IBDWT vs. padded FFT is what, 2:1 based on length for padding? Bits/word in DP FFT is typ 1719 in prime95 or other established code (CUDALucas, Mlucas, Gpuowl) depending on FFT length, not 34, so that would be ~46 fold. Memory or cache efficiency probably gets killed by the low bits/word, and perhaps the usage patterns as Prime95 described. He's done a LOT of optimization work over the decades. The integer based code I thoroughly tested for exponent limit due to iteration error in Gpuowl 1.9 was good for ~20 bits/word, in M61 Fast Galois transform 4M length. It was SP or M31 that was expected to provide ~35 bits/word. Author's description at V1.8: https://mersenneforum.org/showpost.p...postcount=224; V1.9 exponent M61 transform limit test results at https://www.mersenneforum.org/showpo...31&postcount=8 I don't know why you're only able to use 34 bits/word in your DP based FFT and yet see .07 .1 roundoff error at that. Other software goes up to ~0.30.4 roundoff error or slightly higher for performance with many more bits/word for DP based FFTs. Usable bits/word versus FFT length are given in a column on the right of some of the more recent processorspecific benchmarks in the prime95 reference thread. If you plan to turn your code into a prime testing program, reading background on the development of Gpuowl, Mlucas, CUDALucas, prime95 could be enlightening. There are forum threads for most if not all. If the code is wrong, even rarely, relative speed does not much matter in an application as demanding as primality testing. Every branch, every case, needs well designed test inputs. 
20210718, 07:16  #27  
Jul 2021
3·11 Posts 
Quote:
Code:
{ {6, 22}, {7, 22}, {8, 20}, {9, 19}, {10, 20}, {11, 17}, {12, 16}, {13, 14}, {14, 13}, {15, 12}, {16, 11}, {17, 10}, {18, 9}, {19, 8}, {20, 7}, {21, 5}, {22, 4}, {23, 3}, {24, 3}, } These bits I got when tried to limit error below 0.1. So this number of bits is the largest number of bits that still give error below 0.1 All errors measured experimentally on random input numbers. Of cause if I limit error to 0.4 then of cause I get more bits. I just thought limiting to 0.4 is not very safe. Of cause if some extra errors checking things are done then 0.4 is also allowable. The only reason I can think of why error would be higher than in Prime95 is because maybe of using `ffastmath` switch when compiling. It makes math faster but less accurate. Also I use SIMD which is less accurate than builtin CPU multiplication. Do I understand correctly that Prime95 somehow for some reason uses 1719 bits with error of 0.4? Does it use DOUBLE64 computations? Not 128 or 256 bit floats? Not longdouble 80 bit floats? Of cause if I use 18 bits instead of 3 bits then I'll be 6x times faster. How came that Prime95 managed to use 18 bits with 0.4 error? Actually I didn't want to make any Primalityproof program out of my code, especially if it is dozens times slower than existing Prime95. I only implemented FFT and NTT from scratch just for educational purpose because always wanted to learn what FFT/NTT is. If somebody quite clever already tested that NTT is much slower than IBDWT for same level of optimizations then I'm quite happy, that was my only concern when starting this thread, concern "if" Prime95 could become faster. If everybody here says that NTT is inherintly slower than FFT, then I could understand why FFT was chosen for Prime95. I just can't understand  both FFT and NTT uses just multiplications (and few additions), taking into account that all NTT's divisions can be replaced by multiplications of Barrett and Montgomery reductions, then why FFT is always considered faster? Both are just multiplications, around same number of operations O(Log(N) * N), then both should be about the same. Integer multiplications is a bit slower than DOUBLE, but NTT can use almost all 64 bits for computational words, while FFT only 1719 bits as in Prime95. Last fiddled with by moytrage on 20210718 at 07:25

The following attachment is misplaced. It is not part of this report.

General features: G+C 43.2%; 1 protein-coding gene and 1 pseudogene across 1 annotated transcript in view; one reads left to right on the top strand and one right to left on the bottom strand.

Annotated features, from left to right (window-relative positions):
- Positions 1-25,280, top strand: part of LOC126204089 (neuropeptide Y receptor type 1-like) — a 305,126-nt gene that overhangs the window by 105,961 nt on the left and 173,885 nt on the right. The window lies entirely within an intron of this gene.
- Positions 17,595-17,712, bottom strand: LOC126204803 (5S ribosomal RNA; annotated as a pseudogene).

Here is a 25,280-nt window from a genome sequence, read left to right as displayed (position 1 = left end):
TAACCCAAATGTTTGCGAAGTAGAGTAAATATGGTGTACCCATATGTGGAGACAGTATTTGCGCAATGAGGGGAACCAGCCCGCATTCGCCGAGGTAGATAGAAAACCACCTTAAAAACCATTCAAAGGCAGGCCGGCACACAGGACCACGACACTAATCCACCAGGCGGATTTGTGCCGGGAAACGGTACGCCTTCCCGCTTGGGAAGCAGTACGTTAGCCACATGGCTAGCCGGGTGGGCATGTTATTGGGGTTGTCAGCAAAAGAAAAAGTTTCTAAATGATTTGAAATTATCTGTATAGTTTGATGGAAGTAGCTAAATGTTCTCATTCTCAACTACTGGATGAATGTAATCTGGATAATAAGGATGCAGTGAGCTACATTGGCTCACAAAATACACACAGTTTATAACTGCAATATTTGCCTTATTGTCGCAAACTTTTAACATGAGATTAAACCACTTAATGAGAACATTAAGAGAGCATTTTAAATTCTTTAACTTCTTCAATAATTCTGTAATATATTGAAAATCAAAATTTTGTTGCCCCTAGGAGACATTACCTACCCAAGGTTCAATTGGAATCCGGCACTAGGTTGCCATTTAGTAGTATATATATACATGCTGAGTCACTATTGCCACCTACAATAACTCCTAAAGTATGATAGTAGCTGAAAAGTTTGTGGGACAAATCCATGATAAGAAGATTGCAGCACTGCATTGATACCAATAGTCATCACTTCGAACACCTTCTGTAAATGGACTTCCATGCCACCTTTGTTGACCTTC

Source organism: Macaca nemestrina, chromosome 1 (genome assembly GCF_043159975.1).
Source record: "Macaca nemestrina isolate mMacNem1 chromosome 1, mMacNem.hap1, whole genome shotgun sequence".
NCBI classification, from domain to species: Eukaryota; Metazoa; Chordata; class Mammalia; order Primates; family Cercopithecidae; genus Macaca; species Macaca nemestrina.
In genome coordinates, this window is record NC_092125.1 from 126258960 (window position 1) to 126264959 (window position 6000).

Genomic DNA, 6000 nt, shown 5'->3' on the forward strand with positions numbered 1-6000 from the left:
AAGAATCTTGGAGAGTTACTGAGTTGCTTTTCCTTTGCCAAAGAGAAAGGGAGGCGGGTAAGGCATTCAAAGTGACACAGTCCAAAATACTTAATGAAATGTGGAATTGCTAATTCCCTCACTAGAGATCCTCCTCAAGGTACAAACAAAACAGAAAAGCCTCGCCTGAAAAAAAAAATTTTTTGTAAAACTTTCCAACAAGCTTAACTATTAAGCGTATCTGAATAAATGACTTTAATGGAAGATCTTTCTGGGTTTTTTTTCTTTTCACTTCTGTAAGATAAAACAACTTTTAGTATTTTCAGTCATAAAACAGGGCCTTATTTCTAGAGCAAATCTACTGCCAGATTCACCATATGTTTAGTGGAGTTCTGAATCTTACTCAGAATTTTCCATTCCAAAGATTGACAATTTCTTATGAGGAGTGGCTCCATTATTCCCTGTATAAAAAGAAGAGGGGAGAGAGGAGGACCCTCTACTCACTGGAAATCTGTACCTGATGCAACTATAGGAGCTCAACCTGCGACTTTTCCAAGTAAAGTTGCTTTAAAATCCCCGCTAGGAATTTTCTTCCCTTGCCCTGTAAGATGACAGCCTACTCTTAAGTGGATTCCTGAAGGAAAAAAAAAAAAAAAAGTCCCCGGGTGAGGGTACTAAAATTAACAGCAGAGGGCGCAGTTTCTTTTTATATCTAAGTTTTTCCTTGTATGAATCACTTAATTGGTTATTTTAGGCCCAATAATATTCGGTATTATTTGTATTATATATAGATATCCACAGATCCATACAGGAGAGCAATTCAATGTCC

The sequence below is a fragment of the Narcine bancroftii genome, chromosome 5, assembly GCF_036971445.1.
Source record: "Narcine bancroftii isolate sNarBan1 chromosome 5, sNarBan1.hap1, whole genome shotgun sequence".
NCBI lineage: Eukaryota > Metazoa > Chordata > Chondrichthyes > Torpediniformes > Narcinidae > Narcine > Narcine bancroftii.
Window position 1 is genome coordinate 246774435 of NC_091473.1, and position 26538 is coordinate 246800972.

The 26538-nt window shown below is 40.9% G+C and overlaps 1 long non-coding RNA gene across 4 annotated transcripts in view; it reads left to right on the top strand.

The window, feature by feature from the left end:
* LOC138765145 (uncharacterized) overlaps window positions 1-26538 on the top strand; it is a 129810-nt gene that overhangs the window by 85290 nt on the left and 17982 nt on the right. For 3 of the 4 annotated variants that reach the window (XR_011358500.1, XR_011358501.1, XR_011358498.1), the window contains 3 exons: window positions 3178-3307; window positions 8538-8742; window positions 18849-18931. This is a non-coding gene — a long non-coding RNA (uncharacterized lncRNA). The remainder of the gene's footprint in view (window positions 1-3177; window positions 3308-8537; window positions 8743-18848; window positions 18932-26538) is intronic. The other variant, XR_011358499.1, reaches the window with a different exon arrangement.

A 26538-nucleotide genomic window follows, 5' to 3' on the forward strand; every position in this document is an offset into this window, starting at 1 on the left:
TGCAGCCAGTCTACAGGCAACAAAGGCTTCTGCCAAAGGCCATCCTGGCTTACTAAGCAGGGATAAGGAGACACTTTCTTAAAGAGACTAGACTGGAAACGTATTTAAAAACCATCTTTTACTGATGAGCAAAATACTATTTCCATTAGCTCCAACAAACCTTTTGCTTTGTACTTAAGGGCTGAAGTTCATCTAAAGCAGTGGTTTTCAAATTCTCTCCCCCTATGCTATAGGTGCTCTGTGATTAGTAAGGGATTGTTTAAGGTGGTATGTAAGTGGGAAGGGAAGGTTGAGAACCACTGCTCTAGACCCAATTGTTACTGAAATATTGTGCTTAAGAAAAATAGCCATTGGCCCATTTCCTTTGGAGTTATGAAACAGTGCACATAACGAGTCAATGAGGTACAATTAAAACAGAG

20210718, 07:39  #28 
Jul 2021
3×11 Posts 
So I rerun my bits evaluation part and found out that for error 0.4 my code needs 8bits, to remind for error 0.1 it needed 4 bits. Sure 8bit words will be 2 times faster than 4bit word.